This has increased as a result of the US withdrawal during Obama’s term. Governance has deteriorated due to ethnic and sectarian struggles and addressing of regional relations linked to Iraq as a result of its strategic location which I highlighted at the beginning of this article.

All this harms American interests in particular and western interests in general particularly on the level of enhancing regional security, fighting terrorism and confronting Kremlin’s ambitions in vital areas across the world.

Worsening military disputes?

Will the expected American concern in Iraq increase tensions and perhaps even worsen military disputes? It may, unless Iran accepts the fact that it will not be allowed to expand and dominate Iraq and the Gulf and unless the administration of the newly-elected US president shows its intentions to confront Iran.

Among Donald Trump’s new commanders are men who believe that Tehran’s regime has been the source of crises and wars in the region, including in Afghanistan, Pakistan and of course the Gulf, since the early 1980’s and that it is more dangerous than North Korea’s regime. Iraq will probably be the test of Trump administration’s seriousness when it comes to dealing with Iran.

This does not mean the American administration will have to directly intervene on the military level. There are many parties that oppose Iran in Iraq and they include Shiite powers or parties that are allied with Washington, such as the Kurds. It’s possible to resist Iranian interferences by working through the political system which the Americans built in the wake of the invasion and without having to establish opposing armed groups.

What about the division which has been reported recently? I don’t think it is a proposed option as despite its crises, Iraq is still intact and it has not slipped into the abyss of civil war. Countries in the region, including Iran, Turkey and the Gulf, may politically disagree over Iraq but they all agree on its geographic unity and understand that dividing a huge country is a dangerous move.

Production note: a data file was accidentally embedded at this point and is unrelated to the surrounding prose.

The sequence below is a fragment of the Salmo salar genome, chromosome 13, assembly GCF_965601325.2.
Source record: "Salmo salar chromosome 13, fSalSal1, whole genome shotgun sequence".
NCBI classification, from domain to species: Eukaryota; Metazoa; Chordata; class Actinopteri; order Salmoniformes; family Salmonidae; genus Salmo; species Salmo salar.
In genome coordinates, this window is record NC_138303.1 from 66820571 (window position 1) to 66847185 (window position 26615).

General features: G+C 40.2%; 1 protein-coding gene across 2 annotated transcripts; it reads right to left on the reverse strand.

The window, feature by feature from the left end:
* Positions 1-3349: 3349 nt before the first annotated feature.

Regional and international powers will have to compete by working through the political system in Baghdad and decreasing Iran’s domination over it.

This article was first published in Asharq al-Awsat on December 20, 2016.
Abdulrahman al-Rashed is the former General Manager of Al Arabiya News Channel. A veteran and internationally acclaimed journalist, he is a former editor-in-chief of the London-based leading Arab daily Asharq al-Awsat, where he still regularly writes a political column. He has also served as the editor of Asharq al-Awsat’s sister publication, al-Majalla. Throughout his career, Rashed has interviewed several world leaders, with his articles garnering worldwide recognition, and he has successfully led Al Arabiya to the highly regarded, thriving and influential position it is in today. He tweets @aalrashed.

Disclaimer: Views expressed by writers in this section are their own and do not reflect Al Arabiya English's point-of-view.